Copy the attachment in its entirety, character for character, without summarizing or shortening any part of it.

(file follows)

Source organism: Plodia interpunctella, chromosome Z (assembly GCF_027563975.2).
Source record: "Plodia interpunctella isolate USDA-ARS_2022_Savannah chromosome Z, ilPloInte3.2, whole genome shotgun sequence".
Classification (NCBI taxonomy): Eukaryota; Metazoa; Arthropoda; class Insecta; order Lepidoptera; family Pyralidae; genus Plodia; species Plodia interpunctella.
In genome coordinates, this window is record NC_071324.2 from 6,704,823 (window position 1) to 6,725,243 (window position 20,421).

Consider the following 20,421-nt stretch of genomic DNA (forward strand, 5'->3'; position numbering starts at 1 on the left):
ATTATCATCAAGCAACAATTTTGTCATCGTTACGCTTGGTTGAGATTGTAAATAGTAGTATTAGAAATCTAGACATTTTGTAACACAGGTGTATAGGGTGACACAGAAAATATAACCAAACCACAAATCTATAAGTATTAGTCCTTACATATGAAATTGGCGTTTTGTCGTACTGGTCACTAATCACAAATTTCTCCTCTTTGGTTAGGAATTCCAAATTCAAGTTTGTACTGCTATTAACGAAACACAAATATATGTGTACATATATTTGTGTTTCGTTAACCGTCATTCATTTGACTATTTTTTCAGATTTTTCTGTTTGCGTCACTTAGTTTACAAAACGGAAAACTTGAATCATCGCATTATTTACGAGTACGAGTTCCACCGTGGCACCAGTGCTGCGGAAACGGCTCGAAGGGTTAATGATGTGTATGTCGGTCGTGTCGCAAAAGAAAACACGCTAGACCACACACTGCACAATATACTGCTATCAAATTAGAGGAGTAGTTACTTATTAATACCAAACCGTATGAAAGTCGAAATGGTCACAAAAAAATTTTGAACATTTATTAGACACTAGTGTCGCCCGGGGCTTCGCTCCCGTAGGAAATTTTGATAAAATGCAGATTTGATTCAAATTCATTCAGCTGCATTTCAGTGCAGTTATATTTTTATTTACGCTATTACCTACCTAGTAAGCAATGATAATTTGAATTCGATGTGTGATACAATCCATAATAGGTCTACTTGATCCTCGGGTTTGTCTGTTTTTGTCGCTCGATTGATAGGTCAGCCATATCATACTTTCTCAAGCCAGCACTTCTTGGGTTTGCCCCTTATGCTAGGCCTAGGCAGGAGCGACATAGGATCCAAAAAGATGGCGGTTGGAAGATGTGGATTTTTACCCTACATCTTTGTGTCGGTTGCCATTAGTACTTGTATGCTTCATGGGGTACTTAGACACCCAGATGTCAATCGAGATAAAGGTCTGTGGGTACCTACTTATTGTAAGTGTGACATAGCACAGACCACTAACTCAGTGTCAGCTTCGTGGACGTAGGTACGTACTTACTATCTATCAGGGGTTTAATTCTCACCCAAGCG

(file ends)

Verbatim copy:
Source organism: Plodia interpunctella, chromosome Z (assembly GCF_027563975.2).
Source record: "Plodia interpunctella isolate USDA-ARS_2022_Savannah chromosome Z, ilPloInte3.2, whole genome shotgun sequence".
Classification (NCBI taxonomy): Eukaryota; Metazoa; Arthropoda; class Insecta; order Lepidoptera; family Pyralidae; genus Plodia; species Plodia interpunctella.
In genome coordinates, this window is record NC_071324.2 from 6,704,823 (window position 1) to 6,725,243 (window position 20,421).

Consider the following 20,421-nt stretch of genomic DNA (forward strand, 5'->3'; position numbering starts at 1 on the left):
ATTATCATCAAGCAACAATTTTGTCATCGTTACGCTTGGTTGAGATTGTAAATAGTAGTATTAGAAATCTAGACATTTTGTAACACAGGTGTATAGGGTGACACAGAAAATATAACCAAACCACAAATCTATAAGTATTAGTCCTTACATATGAAATTGGCGTTTTGTCGTACTGGTCACTAATCACAAATTTCTCCTCTTTGGTTAGGAATTCCAAATTCAAGTTTGTACTGCTATTAACGAAACACAAATATATGTGTACATATATTTGTGTTTCGTTAACCGTCATTCATTTGACTATTTTTTCAGATTTTTCTGTTTGCGTCACTTAGTTTACAAAACGGAAAACTTGAATCATCGCATTATTTACGAGTACGAGTTCCACCGTGGCACCAGTGCTGCGGAAACGGCTCGAAGGGTTAATGATGTGTATGTCGGTCGTGTCGCAAAAGAAAACACGCTAGACCACACACTGCACAATATACTGCTATCAAATTAGAGGAGTAGTTACTTATTAATACCAAACCGTATGAAAGTCGAAATGGTCACAAAAAAATTTTGAACATTTATTAGACACTAGTGTCGCCCGGGGCTTCGCTCCCGTAGGAAATTTTGATAAAATGCAGATTTGATTCAAATTCATTCAGCTGCATTTCAGTGCAGTTATATTTTTATTTACGCTATTACCTACCTAGTAAGCAATGATAATTTGAATTCGATGTGTGATACAATCCATAATAGGTCTACTTGATCCTCGGGTTTGTCTGTTTTTGTCGCTCGATTGATAGGTCAGCCATATCATACTTTCTCAAGCCAGCACTTCTTGGGTTTGCCCCTTATGCTAGGCCTAGGCAGGAGCGACATAGGATCCAAAAAGATGGCGGTTGGAAGATGTGGATTTTTACCCTACATCTTTGTGTCGGTTGCCATTAGTACTTGTATGCTTCATGGGGTACTTAGACACCCAGATGTCAATCGAGATAAAGGTCTGTGGGTACCTACTTATTGTAAGTGTGACATAGCACAGACCACTAACTCAGTGTCAGCTTCGTGGACGTAGGTACGTACTTACTATCTATCAGGGGTTTAATTCTCACCCAAGCG